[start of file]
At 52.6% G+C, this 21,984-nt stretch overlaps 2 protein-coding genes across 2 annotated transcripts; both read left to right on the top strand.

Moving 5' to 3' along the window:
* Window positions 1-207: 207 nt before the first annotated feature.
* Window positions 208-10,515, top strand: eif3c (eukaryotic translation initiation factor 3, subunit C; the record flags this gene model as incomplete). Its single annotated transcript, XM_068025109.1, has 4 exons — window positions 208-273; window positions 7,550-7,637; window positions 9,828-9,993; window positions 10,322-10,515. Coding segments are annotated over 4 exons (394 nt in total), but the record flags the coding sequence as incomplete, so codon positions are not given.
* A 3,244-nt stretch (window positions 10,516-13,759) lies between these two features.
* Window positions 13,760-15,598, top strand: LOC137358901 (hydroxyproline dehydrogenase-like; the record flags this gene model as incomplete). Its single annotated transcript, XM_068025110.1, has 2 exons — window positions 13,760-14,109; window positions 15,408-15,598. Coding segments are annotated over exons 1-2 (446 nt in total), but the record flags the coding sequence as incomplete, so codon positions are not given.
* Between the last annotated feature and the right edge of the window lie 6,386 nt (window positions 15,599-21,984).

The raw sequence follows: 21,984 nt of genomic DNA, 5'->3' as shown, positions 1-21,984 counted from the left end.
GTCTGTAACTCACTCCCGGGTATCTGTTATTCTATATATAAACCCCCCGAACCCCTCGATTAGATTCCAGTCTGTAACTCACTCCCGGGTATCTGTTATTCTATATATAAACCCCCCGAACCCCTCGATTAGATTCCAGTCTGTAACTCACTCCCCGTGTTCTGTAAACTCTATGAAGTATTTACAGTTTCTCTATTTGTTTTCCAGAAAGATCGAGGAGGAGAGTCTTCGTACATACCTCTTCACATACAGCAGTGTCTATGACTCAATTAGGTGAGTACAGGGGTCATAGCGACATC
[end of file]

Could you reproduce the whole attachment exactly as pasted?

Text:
At 52.6% G+C, this 21,984-nt stretch overlaps 2 protein-coding genes across 2 annotated transcripts; both read left to right on the top strand.

Moving 5' to 3' along the window:
* Window positions 1-207: 207 nt before the first annotated feature.
* Window positions 208-10,515, top strand: eif3c (eukaryotic translation initiation factor 3, subunit C; the record flags this gene model as incomplete). Its single annotated transcript, XM_068025109.1, has 4 exons — window positions 208-273; window positions 7,550-7,637; window positions 9,828-9,993; window positions 10,322-10,515. Coding segments are annotated over 4 exons (394 nt in total), but the record flags the coding sequence as incomplete, so codon positions are not given.
* A 3,244-nt stretch (window positions 10,516-13,759) lies between these two features.
* Window positions 13,760-15,598, top strand: LOC137358901 (hydroxyproline dehydrogenase-like; the record flags this gene model as incomplete). Its single annotated transcript, XM_068025110.1, has 2 exons — window positions 13,760-14,109; window positions 15,408-15,598. Coding segments are annotated over exons 1-2 (446 nt in total), but the record flags the coding sequence as incomplete, so codon positions are not given.
* Between the last annotated feature and the right edge of the window lie 6,386 nt (window positions 15,599-21,984).

The raw sequence follows: 21,984 nt of genomic DNA, 5'->3' as shown, positions 1-21,984 counted from the left end.
GTCTGTAACTCACTCCCGGGTATCTGTTATTCTATATATAAACCCCCCGAACCCCTCGATTAGATTCCAGTCTGTAACTCACTCCCGGGTATCTGTTATTCTATATATAAACCCCCCGAACCCCTCGATTAGATTCCAGTCTGTAACTCACTCCCCGTGTTCTGTAAACTCTATGAAGTATTTACAGTTTCTCTATTTGTTTTCCAGAAAGATCGAGGAGGAGAGTCTTCGTACATACCTCTTCACATACAGCAGTGTCTATGACTCAATTAGGTGAGTACAGGGGTCATAGCGACATC